Controlling DontEnum (was: ES4 draft: Object)

Brendan Eich brendan at
Tue Mar 11 22:01:13 PDT 2008

On Mar 11, 2008, at 8:32 PM, Kris Zyp wrote:

> I like it too. Any chance that by setting the attribute at the same  
> time of
> setting the property value, we could resurrect the possibility of  
> setting
> other attributes as well (with a single method):
> Object.prototype.__setPropertyWithAttributes__(name, value, dontEnum:
> boolean, readOnly: boolean, dontDelete: boolean);

Only if you cannot change an existing properties attribute, or delete  
an existing property and create a new one with the same name. Those  
cases would have to fail. A false return is not a fail-stop  
condition, so an exception might be better. Mark probably has  
thoughts on this -- he referred to "defensive consistency" as defined  
in his thesis when we discussed the silence-is-deadly ES1-era  
handling of assignment to read-only properties, and the almost  
useless boolean result of the delete operator.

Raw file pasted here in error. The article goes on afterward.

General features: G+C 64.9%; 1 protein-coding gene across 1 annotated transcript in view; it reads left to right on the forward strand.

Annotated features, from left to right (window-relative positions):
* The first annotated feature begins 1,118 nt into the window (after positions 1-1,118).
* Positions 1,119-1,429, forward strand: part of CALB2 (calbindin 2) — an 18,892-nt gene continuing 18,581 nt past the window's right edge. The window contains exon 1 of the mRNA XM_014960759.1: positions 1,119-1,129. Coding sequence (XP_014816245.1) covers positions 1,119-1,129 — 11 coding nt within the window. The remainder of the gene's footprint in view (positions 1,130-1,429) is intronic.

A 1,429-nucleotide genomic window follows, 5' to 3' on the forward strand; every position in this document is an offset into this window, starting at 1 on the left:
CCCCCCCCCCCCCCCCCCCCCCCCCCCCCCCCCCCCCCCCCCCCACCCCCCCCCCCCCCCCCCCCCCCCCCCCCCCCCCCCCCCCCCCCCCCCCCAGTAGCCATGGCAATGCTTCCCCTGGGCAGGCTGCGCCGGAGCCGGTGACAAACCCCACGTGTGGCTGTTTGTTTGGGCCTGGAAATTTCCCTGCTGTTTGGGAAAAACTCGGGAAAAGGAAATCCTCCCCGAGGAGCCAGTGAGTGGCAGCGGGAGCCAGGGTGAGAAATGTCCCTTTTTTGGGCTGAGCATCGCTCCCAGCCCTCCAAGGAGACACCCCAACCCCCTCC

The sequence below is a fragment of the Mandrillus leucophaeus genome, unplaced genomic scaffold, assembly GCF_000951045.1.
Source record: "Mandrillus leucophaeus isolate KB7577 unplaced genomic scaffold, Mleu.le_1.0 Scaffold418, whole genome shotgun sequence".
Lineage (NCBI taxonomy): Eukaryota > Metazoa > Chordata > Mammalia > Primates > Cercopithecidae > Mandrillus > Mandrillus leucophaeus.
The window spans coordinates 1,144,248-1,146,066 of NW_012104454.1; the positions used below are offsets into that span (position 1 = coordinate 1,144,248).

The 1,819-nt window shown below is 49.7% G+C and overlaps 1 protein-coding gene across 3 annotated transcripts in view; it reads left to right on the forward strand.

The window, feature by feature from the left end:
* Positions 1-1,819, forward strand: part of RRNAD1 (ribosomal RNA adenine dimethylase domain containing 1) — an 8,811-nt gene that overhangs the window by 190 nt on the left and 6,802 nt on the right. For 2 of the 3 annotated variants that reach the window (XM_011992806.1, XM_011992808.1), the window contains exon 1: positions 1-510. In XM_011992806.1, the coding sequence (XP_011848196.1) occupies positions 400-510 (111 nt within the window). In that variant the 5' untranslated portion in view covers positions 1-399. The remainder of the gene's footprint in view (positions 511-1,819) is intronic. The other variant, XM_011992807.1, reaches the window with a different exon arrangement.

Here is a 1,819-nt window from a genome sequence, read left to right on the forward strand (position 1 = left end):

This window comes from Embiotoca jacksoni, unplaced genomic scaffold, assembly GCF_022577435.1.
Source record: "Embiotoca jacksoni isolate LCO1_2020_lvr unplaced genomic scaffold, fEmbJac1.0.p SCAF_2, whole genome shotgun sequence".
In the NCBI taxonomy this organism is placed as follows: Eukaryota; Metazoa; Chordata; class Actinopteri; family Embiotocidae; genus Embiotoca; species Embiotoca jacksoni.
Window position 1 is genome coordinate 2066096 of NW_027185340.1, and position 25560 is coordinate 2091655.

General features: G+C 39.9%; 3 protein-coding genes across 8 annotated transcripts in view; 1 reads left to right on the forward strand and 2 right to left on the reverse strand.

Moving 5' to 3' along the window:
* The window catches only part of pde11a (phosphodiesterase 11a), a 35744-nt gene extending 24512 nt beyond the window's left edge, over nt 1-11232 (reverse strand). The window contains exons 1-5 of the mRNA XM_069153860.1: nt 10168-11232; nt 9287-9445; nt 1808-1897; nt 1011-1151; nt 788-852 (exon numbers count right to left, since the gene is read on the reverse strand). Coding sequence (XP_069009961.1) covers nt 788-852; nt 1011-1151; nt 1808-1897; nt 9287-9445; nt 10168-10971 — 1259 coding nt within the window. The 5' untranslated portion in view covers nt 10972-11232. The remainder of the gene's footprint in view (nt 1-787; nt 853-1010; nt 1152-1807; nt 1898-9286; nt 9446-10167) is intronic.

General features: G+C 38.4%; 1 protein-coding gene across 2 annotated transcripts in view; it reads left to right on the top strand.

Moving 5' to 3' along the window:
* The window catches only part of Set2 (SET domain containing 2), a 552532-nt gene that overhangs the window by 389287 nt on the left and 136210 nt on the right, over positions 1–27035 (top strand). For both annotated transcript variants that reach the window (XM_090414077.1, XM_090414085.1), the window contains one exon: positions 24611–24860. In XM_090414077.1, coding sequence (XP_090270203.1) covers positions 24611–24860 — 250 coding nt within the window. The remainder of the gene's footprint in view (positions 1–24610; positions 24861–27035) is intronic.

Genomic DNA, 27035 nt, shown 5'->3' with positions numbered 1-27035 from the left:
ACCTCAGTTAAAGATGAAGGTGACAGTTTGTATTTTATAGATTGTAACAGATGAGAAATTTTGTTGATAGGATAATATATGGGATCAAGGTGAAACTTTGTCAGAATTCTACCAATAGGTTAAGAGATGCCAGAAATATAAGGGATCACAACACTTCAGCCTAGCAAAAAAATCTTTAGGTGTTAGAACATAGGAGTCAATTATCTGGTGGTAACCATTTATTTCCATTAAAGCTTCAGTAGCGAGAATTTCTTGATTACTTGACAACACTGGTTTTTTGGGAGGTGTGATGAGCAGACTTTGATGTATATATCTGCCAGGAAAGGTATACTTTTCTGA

> I wonder if readonly and dontdelete are other attributes where  
> there might
> be benefits derived from trusted code (regular ES3/4) being able to  
> control,
> and untrusted code (ses, caja) not being able to control. I can't  
> think of
> what those benefits might be, maybe another question for Mark or  
> Doug to
> think on.

You can't implement JS in JS without something like this. Narcissus  
has almost exactly what you describe here, only SpiderMonkey js  
shells built with NARCISSUS=1:

But this, as its name suggests, is unsafe: it will redefine a  
property, clobbering any existing attributes and value. And yeah, the  
lack of named parameters hurts call-site readability.


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